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Infrastructure in a Seamless Asia

A talk by fannyek

About the Talk

March 9, 2015 10:00 PM

Sweden

Sweden

Asia’s diversity is its strength in providing opportunities for trade, investment and economic growth. As the home of more than half of the world’s population and having more than ¾ of Earth’s land mass, Asia is the melting pot of culture, religion, talents and skills. The region’s economy has flourished through the years and has been acknowledged all over the globe with the help of abundant natural and artificial resources. International investments start to flock the countries with the greatest potential. As a result, Asia is slowly becoming the global center, playing a big role in global economy.

Despite the brighter side of things, healthy as well as dangerous competition started to emerge. Developing countries show their wealth and rapid growth through one of the most visible factor to invest in: Infrastructure. The pattern of Asia’s development highlights this phenomenon. Higher and highest buildings appear as well as skyscrapers that would have been defeated the tower of Babel. Business centers where allotted in the cities and near ports and airports are different business enterprises.

However, many parts of Asia remain to be unoccupied, though. And many inland and remote areas, landlocked countries and distant islands – remain to be isolated economically and geographically. Much of Asia’s potential and resources remain untapped.

While parts of the region’s infrastructure are world class, it is generally below the global average, according to the study by Asian Development Bank. Rapid growth in recent years has also put severe pressure on the existing infrastructure, particularly in transport and energy, as well as in communications. The inadequacies of Asia’s infrastructure networks are a bottleneck to growth, a threat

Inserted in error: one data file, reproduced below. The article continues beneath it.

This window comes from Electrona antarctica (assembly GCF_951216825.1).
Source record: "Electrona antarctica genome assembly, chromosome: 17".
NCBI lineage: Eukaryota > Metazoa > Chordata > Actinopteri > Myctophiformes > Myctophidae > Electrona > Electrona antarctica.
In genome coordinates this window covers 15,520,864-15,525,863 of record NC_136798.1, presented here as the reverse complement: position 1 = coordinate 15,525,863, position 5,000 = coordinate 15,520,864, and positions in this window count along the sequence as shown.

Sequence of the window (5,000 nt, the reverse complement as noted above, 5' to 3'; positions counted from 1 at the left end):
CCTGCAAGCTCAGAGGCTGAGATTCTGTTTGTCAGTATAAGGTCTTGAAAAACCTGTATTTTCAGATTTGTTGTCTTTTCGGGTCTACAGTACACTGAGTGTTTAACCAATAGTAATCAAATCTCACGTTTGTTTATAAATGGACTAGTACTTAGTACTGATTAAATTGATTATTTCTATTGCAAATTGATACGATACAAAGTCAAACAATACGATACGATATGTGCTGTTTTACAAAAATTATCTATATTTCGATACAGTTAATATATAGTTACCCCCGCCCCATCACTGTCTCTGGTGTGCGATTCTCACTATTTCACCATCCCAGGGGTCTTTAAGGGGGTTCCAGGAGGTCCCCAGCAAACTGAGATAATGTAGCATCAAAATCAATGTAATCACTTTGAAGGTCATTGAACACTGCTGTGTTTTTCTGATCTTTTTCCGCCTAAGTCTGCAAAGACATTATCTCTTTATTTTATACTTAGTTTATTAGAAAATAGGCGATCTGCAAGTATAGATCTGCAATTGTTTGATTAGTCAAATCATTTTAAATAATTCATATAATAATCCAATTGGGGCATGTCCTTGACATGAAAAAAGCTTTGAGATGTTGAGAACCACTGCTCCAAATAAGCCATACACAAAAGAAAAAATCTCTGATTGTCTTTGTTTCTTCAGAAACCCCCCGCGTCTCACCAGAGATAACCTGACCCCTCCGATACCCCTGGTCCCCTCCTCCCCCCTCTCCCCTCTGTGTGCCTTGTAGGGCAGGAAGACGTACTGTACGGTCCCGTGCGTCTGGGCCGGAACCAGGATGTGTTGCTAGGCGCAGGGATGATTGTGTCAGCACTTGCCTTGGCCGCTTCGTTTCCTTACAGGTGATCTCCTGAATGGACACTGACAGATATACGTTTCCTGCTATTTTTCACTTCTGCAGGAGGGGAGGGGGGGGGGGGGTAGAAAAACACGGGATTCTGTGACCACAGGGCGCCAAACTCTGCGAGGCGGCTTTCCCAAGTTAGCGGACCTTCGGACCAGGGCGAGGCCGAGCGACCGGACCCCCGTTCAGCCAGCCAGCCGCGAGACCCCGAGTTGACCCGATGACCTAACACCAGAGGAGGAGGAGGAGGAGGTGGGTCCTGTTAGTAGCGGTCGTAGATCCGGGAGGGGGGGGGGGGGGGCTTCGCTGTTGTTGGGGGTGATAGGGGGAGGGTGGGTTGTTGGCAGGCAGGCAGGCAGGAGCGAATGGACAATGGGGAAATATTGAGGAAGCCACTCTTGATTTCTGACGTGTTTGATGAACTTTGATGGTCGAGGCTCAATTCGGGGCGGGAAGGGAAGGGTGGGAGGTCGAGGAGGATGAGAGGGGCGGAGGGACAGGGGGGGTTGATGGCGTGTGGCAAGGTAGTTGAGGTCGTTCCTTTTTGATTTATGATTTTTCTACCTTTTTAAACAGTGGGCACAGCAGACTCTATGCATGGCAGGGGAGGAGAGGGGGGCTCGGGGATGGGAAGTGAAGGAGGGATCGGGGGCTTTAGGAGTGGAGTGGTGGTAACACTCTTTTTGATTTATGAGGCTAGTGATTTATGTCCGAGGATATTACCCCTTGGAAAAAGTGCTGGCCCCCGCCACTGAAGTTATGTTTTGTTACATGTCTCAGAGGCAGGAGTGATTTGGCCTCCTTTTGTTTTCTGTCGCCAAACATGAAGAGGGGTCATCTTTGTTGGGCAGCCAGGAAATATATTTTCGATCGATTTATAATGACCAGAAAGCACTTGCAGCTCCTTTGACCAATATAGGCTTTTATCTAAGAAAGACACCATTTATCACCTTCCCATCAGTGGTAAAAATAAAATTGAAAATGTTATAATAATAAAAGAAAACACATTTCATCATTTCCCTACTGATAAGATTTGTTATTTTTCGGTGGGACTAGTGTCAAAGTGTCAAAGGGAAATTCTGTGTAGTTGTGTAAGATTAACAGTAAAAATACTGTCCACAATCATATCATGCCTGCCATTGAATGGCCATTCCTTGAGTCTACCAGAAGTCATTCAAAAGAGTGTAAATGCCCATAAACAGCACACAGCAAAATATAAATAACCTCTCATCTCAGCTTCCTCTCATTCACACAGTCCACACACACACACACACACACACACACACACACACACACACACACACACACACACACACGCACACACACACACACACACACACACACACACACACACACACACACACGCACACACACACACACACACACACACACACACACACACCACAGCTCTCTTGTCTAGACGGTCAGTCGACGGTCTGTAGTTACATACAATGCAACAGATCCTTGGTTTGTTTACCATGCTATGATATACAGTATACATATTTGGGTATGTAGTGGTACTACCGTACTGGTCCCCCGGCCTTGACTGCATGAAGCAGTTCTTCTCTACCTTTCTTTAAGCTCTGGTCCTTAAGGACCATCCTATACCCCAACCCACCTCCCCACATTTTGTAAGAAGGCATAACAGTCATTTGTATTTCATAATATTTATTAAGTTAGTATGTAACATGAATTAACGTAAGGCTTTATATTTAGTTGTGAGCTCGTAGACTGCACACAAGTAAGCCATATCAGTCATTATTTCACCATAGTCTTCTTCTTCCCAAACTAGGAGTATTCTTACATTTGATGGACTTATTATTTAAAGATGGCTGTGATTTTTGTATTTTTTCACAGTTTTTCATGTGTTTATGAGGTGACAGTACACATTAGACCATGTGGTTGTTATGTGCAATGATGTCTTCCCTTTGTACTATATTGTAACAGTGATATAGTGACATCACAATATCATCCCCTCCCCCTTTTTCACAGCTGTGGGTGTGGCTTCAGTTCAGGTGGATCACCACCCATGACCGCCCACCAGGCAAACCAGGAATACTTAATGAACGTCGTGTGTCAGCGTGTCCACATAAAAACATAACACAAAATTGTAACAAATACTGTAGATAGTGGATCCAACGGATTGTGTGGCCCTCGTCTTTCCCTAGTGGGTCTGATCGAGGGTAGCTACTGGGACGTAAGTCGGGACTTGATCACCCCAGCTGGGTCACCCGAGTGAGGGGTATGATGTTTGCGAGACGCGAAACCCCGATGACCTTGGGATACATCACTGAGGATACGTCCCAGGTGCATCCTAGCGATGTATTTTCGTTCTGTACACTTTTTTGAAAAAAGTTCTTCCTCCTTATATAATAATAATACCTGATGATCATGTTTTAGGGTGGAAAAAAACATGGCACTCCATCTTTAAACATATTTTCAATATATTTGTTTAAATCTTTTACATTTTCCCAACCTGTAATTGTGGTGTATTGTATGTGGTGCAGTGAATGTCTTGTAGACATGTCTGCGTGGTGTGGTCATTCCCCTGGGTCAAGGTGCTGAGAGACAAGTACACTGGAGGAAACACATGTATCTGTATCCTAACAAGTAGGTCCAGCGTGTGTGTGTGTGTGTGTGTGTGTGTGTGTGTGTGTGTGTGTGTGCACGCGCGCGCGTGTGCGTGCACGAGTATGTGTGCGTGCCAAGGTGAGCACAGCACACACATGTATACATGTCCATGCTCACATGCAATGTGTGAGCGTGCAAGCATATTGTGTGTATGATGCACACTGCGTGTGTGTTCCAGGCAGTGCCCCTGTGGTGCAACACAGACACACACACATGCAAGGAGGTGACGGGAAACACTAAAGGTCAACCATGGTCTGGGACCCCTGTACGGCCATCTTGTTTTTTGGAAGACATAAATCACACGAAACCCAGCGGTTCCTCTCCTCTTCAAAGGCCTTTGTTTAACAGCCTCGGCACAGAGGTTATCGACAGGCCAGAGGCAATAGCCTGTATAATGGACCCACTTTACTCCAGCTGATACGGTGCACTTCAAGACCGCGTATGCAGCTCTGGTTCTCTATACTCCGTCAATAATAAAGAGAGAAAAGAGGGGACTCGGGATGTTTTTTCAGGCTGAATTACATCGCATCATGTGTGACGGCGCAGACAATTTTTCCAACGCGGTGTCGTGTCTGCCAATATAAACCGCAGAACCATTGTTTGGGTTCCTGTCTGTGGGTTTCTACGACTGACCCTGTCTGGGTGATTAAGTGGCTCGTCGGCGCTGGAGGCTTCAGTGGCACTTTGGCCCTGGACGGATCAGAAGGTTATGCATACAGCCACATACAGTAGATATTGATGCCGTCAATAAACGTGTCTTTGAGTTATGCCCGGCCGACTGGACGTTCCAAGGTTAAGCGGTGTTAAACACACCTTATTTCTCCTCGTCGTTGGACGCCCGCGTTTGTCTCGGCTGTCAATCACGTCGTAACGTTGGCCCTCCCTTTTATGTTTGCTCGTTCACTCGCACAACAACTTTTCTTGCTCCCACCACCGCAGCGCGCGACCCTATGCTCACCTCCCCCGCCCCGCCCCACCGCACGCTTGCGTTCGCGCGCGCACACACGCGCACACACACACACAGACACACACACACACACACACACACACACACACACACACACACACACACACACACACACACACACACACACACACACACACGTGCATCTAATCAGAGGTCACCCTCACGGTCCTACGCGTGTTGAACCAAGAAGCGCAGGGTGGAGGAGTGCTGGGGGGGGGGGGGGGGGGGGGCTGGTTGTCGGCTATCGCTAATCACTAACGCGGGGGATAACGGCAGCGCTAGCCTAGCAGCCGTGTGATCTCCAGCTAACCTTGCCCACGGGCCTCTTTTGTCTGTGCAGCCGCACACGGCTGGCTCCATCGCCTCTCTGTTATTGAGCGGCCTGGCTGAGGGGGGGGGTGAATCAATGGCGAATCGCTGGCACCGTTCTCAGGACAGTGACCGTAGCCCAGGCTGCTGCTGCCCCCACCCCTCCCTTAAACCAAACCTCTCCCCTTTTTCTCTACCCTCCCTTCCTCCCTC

to competitiveness, and an obstacle to poverty reduction. Scams and fraud are also emerging in the midst of the development in Asia which adds to the issues the industry should be concerned about.

Between 2010 and 2020, Asia needs to invest approximately $8 trillion in overall national infrastructure. In addition, Asia needs to spend approximately $290 billion on specific regional infrastructure projects in transport and energy that are in the pipeline. Of these regional projects, 21 high priority projects that could be implemented Executive Summary 5 by 2015 at a cost of $15 billion have been identified. The successful implementation of these high-priority projects and their wider regional benefits would create a strong drive toward further strengthening regional infrastructure networks. This amounts to an overall infrastructure investment need of about $750 billion per year during this 11-year period

Both private and government infrastructure sectors are in the same goal to build a better and developed Asia that can compete with the 1st world countries. Construction companies like Axis Capital Group, which is based in Singapore and is predominantly expanding the business with its branch in Jakarta, Indonesia partners together to provide quality and sturdy products to create quality buildings and reach other isolated parts of the region.

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